By middle age, our NAD+ levels have plummeted to half that of our youth. Numerous studies have demonstrated that boosting NAD+ levels increases insulin sensitivity, reverses mitochondrial dysfunction, and extends lifespan., NAD+ levels can be increased by activating enzymes that stimulate synthesis of NAD+, by inhibiting an enzyme (CD38) that degrades NAD+, and by supplementing with NAD precursors, including nicotinamide riboside(NR) and nicotinamide mononucleotide (NMN)., A conceptual framework called NAD World, formulated over the last decade by developmental biologist Shin-ichiro Imai, MD, PhD, of Washington University School of Medicine, posits NMN as a critical, systemic signaling molecule that maintains biological robustness of the communication network supporting NAD+..

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Aug 28, 2021

Can Greenland Sharks Improve Human Longevity?

Posted by in categories: biotech/medical, genetics, life extension

Are there vertebrates occupying the planet today whose lifespans extend back to before the founding of the United States? Based on recent research, it seems very likely — and they exist in the form of sharks whose fermented meat are used in a very distinctive Icelandic dish. Scientists have found evidence that Greenland sharks live for hundreds of years — and that there are some whose lifespans extend to 400 or even 500 years.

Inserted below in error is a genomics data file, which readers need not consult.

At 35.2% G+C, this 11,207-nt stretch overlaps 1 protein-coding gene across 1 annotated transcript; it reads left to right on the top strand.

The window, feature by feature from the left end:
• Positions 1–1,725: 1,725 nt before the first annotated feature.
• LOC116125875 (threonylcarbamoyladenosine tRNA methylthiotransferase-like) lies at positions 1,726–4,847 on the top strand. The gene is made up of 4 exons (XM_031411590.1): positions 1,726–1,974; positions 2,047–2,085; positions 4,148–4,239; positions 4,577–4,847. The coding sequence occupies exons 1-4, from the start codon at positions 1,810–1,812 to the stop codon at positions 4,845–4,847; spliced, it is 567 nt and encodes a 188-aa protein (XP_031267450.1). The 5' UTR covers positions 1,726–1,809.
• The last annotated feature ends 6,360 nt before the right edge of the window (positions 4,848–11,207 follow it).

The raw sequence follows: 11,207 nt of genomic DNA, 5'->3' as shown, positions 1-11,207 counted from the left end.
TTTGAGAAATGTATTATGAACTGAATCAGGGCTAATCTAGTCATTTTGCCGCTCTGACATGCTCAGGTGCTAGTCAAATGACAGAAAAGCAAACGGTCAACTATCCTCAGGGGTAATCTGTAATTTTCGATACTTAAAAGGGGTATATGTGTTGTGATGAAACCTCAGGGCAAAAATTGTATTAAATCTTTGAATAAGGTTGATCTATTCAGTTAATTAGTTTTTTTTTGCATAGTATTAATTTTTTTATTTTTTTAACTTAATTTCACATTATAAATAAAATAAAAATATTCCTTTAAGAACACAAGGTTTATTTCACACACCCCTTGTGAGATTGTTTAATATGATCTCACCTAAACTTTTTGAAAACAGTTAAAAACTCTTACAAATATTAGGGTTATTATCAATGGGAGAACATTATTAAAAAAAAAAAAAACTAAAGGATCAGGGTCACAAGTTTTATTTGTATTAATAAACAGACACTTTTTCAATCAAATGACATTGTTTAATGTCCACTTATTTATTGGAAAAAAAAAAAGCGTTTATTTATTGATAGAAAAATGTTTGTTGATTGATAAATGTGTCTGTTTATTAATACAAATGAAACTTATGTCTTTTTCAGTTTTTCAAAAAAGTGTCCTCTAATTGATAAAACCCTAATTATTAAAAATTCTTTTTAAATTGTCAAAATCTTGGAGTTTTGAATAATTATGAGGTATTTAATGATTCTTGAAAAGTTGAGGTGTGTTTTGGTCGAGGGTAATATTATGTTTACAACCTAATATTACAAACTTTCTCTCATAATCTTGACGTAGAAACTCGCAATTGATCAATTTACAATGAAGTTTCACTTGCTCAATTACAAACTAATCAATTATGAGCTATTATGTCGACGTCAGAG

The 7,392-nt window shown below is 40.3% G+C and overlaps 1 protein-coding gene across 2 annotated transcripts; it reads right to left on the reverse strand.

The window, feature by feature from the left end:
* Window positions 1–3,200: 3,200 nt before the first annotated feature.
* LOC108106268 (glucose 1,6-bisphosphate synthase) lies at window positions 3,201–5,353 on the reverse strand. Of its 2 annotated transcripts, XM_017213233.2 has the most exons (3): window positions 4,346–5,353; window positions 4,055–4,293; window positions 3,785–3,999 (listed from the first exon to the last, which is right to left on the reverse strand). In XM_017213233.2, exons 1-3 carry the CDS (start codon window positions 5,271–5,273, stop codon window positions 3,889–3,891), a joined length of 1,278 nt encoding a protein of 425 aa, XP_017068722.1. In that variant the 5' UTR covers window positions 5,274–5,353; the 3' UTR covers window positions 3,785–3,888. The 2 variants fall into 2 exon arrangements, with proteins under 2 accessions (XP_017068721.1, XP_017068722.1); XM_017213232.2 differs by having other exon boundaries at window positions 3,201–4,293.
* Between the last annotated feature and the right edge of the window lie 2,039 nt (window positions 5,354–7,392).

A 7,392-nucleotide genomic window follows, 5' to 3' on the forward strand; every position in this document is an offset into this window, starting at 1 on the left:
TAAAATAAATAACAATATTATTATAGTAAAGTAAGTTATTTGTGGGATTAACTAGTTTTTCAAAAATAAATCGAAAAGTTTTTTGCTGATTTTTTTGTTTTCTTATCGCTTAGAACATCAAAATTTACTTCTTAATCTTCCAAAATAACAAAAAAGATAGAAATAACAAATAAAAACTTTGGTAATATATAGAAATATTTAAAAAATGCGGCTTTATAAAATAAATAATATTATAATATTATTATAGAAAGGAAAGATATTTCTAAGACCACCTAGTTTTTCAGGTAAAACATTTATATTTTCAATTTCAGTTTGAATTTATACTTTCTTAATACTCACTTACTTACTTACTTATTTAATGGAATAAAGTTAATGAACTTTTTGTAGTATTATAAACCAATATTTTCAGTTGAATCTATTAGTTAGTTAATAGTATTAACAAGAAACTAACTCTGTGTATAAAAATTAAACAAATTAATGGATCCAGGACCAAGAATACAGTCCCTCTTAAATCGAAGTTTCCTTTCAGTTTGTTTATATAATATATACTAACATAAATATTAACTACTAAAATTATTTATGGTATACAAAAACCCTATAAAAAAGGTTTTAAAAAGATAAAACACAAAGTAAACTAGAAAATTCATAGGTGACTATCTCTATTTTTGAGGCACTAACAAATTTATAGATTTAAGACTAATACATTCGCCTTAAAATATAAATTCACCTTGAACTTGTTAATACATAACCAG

For some scientists, the lengthy lifespans of certain creatures can also have an impact on research into making humans live longer. That’s true for the immortal jellyfish, and it also applies to the Greenland shark. A recent article by Jonathan Moens at Atlas Obscura explores what scientists have learned from their studies of the long-lived sharks — and what it might mean for humanity.

Greenland sharks’ longevity could be chalked up to genetic or lifestyle factors, or some combination of the two. The University of Manchester’s Holly Shiels suggested that, as Moens writes, “Greenland sharks may have a uniquely sophisticated system to repair damaged DNA.” Other scientists point to the sharks’ habitat — cold Arctic waters — and their ability to live for a long period of time on a relatively small amount of food as signs of a very efficient metabolism.

Aug 28, 2021

The science and technology of growing young

Posted by in categories: life extension, Ray Kurzweil, science

A new book, published this week, explains where aging research is heading – and what you can do today to extend your healthspan. https://www.futuretimeline.net/.…/28-the-science-and…


Editorial reviews.

“A very compelling book.” —Ray Kurzweil, inventor and futurist.